This project by Hadid, whose work has been called "deconstructivist," was the winning design in a competition for a private club to be located in the hills of Kowloon, overlooking Hong Kong. Hadid proposed a transformation of the site itself by excavating the hills and using the excavated rock to build artificial cliffs. Into this new topography, she interjected cantilevered beams, shardlike fragments, and other elements that seemed to splinter the structure into its myriad constituent parts, as if it had been subjected to some powerful de–stabilizing force.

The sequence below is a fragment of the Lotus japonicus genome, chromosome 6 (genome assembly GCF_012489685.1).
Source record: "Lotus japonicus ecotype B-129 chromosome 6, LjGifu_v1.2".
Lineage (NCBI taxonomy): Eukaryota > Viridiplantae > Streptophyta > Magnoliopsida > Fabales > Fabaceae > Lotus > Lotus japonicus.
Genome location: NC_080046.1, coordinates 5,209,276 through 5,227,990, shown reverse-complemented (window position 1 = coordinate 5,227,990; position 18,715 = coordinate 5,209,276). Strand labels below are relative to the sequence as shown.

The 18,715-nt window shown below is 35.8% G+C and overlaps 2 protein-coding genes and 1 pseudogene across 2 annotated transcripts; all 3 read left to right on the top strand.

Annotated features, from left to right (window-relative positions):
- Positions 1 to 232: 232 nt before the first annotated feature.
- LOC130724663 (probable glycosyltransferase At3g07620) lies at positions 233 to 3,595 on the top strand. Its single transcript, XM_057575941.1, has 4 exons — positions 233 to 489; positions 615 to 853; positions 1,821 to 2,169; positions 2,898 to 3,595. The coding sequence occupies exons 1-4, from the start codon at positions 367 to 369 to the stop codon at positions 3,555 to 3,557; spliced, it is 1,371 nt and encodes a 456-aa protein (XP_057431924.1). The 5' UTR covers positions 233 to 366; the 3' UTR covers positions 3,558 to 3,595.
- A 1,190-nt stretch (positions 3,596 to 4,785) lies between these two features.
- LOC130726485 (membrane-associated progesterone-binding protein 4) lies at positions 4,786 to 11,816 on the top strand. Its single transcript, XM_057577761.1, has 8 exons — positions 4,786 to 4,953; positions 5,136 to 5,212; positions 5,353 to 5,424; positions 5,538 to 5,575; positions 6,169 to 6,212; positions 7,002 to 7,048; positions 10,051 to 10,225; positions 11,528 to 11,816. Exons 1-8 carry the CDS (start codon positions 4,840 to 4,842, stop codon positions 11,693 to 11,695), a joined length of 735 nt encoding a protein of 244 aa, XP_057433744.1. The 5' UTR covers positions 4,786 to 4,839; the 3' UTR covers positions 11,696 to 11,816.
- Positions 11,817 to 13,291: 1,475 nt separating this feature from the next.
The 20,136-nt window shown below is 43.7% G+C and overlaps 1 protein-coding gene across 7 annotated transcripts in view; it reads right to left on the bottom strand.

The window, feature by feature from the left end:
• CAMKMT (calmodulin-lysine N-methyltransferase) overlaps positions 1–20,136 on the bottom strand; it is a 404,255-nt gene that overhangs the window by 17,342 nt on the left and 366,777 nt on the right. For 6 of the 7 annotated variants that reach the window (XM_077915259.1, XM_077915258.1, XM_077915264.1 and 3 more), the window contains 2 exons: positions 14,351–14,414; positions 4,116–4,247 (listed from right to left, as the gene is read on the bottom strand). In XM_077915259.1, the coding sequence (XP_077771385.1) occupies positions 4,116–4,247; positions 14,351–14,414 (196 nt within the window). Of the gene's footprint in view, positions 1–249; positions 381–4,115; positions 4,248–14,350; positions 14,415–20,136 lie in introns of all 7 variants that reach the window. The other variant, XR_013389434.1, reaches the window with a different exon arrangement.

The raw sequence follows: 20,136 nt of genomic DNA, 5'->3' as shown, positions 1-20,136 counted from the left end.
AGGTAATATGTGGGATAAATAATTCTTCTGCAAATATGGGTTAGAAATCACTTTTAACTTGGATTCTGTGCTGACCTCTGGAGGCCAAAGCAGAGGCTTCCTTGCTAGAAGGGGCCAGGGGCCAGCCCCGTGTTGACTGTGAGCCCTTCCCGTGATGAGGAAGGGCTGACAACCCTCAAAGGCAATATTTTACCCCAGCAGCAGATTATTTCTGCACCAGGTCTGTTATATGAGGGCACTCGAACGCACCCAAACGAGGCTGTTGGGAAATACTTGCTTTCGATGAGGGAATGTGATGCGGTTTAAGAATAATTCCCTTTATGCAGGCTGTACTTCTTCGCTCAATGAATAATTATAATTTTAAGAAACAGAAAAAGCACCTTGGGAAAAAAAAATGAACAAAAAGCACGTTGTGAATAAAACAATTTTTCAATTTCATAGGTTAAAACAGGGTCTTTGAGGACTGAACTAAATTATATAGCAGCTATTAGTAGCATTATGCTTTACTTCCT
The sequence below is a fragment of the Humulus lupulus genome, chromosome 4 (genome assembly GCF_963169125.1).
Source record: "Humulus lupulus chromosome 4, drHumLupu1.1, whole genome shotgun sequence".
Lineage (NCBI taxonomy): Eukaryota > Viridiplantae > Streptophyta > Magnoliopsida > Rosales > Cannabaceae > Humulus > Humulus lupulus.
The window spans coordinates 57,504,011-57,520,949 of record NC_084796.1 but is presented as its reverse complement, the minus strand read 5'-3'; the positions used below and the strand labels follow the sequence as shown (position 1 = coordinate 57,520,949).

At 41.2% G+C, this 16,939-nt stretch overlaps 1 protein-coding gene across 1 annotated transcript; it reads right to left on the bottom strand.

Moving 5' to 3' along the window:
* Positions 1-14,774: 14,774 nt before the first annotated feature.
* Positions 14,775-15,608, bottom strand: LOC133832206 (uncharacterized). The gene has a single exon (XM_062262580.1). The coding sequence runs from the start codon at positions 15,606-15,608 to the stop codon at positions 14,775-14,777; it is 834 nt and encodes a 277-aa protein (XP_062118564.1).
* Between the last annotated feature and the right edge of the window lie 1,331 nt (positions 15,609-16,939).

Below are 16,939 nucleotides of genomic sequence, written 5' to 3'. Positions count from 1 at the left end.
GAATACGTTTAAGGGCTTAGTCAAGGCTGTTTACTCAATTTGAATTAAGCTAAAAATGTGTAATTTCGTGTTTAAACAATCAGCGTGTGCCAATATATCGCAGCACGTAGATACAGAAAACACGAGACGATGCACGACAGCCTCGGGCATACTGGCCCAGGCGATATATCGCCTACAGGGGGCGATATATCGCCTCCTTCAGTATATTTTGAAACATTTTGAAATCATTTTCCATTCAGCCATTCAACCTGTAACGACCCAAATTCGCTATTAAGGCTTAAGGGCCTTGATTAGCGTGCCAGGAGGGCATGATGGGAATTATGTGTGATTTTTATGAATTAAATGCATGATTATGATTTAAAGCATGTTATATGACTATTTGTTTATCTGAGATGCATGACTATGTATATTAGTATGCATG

Seemingly defiant of gravity, the forms of Hadid's project hover and float, animated by the same visionary power that marked the ground–breaking Constructivist structures that Vladimir Tatlin, El Lissitzky, and Moisei Ginzburg imagined would arise in a new, postrevolutionary Soviet society. That seeming instability, which can also be found in the works of a number of other architects active in the 1980s, has been related to the literary movement of deconstruction, whose principal interpreter, the French philosopher Jacques Derrida, has become a familiar figure within contemporary debates on architectural theory.
from The Museum of Modern Art, MoMA Highlights, New York:The Museum of Modern Art, revised 2004, originally published 1999, p. 322